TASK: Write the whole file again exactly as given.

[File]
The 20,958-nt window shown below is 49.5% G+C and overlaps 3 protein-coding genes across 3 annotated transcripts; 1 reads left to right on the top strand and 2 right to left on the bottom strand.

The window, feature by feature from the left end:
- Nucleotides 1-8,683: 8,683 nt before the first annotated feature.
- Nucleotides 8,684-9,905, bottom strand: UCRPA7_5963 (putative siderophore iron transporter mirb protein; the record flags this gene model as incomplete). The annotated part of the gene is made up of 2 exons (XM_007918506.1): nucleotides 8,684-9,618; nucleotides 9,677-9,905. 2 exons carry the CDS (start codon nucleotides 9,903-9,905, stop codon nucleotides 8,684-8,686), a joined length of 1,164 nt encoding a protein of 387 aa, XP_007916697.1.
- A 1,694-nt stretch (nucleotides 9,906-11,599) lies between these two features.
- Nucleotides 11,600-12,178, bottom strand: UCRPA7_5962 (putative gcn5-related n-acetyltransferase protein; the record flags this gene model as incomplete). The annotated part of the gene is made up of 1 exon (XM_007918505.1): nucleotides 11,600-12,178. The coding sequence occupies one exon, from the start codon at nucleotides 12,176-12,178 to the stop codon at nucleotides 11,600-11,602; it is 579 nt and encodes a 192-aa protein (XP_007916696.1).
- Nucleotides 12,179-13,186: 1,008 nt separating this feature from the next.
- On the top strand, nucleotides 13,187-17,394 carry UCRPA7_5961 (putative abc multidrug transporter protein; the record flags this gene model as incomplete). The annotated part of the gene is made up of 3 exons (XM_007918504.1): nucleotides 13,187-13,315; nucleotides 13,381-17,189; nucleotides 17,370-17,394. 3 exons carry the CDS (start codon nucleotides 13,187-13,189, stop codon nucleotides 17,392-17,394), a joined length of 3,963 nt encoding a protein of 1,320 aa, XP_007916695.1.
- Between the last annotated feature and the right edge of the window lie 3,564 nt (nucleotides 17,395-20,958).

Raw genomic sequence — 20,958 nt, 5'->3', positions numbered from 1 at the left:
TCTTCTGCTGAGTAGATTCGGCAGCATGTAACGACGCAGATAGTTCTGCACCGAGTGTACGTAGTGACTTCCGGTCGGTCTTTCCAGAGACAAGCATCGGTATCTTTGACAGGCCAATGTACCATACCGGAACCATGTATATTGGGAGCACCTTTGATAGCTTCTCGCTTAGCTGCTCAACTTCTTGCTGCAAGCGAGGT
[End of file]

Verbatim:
The 20,958-nt window shown below is 49.5% G+C and overlaps 3 protein-coding genes across 3 annotated transcripts; 1 reads left to right on the top strand and 2 right to left on the bottom strand.

The window, feature by feature from the left end:
- Nucleotides 1-8,683: 8,683 nt before the first annotated feature.
- Nucleotides 8,684-9,905, bottom strand: UCRPA7_5963 (putative siderophore iron transporter mirb protein; the record flags this gene model as incomplete). The annotated part of the gene is made up of 2 exons (XM_007918506.1): nucleotides 8,684-9,618; nucleotides 9,677-9,905. 2 exons carry the CDS (start codon nucleotides 9,903-9,905, stop codon nucleotides 8,684-8,686), a joined length of 1,164 nt encoding a protein of 387 aa, XP_007916697.1.
- A 1,694-nt stretch (nucleotides 9,906-11,599) lies between these two features.
- Nucleotides 11,600-12,178, bottom strand: UCRPA7_5962 (putative gcn5-related n-acetyltransferase protein; the record flags this gene model as incomplete). The annotated part of the gene is made up of 1 exon (XM_007918505.1): nucleotides 11,600-12,178. The coding sequence occupies one exon, from the start codon at nucleotides 12,176-12,178 to the stop codon at nucleotides 11,600-11,602; it is 579 nt and encodes a 192-aa protein (XP_007916696.1).
- Nucleotides 12,179-13,186: 1,008 nt separating this feature from the next.
- On the top strand, nucleotides 13,187-17,394 carry UCRPA7_5961 (putative abc multidrug transporter protein; the record flags this gene model as incomplete). The annotated part of the gene is made up of 3 exons (XM_007918504.1): nucleotides 13,187-13,315; nucleotides 13,381-17,189; nucleotides 17,370-17,394. 3 exons carry the CDS (start codon nucleotides 13,187-13,189, stop codon nucleotides 17,392-17,394), a joined length of 3,963 nt encoding a protein of 1,320 aa, XP_007916695.1.
- Between the last annotated feature and the right edge of the window lie 3,564 nt (nucleotides 17,395-20,958).

Raw genomic sequence — 20,958 nt, 5'->3', positions numbered from 1 at the left:
TCTTCTGCTGAGTAGATTCGGCAGCATGTAACGACGCAGATAGTTCTGCACCGAGTGTACGTAGTGACTTCCGGTCGGTCTTTCCAGAGACAAGCATCGGTATCTTTGACAGGCCAATGTACCATACCGGAACCATGTATATTGGGAGCACCTTTGATAGCTTCTCGCTTAGCTGCTCAACTTCTTGCTGCAAGCGAGGT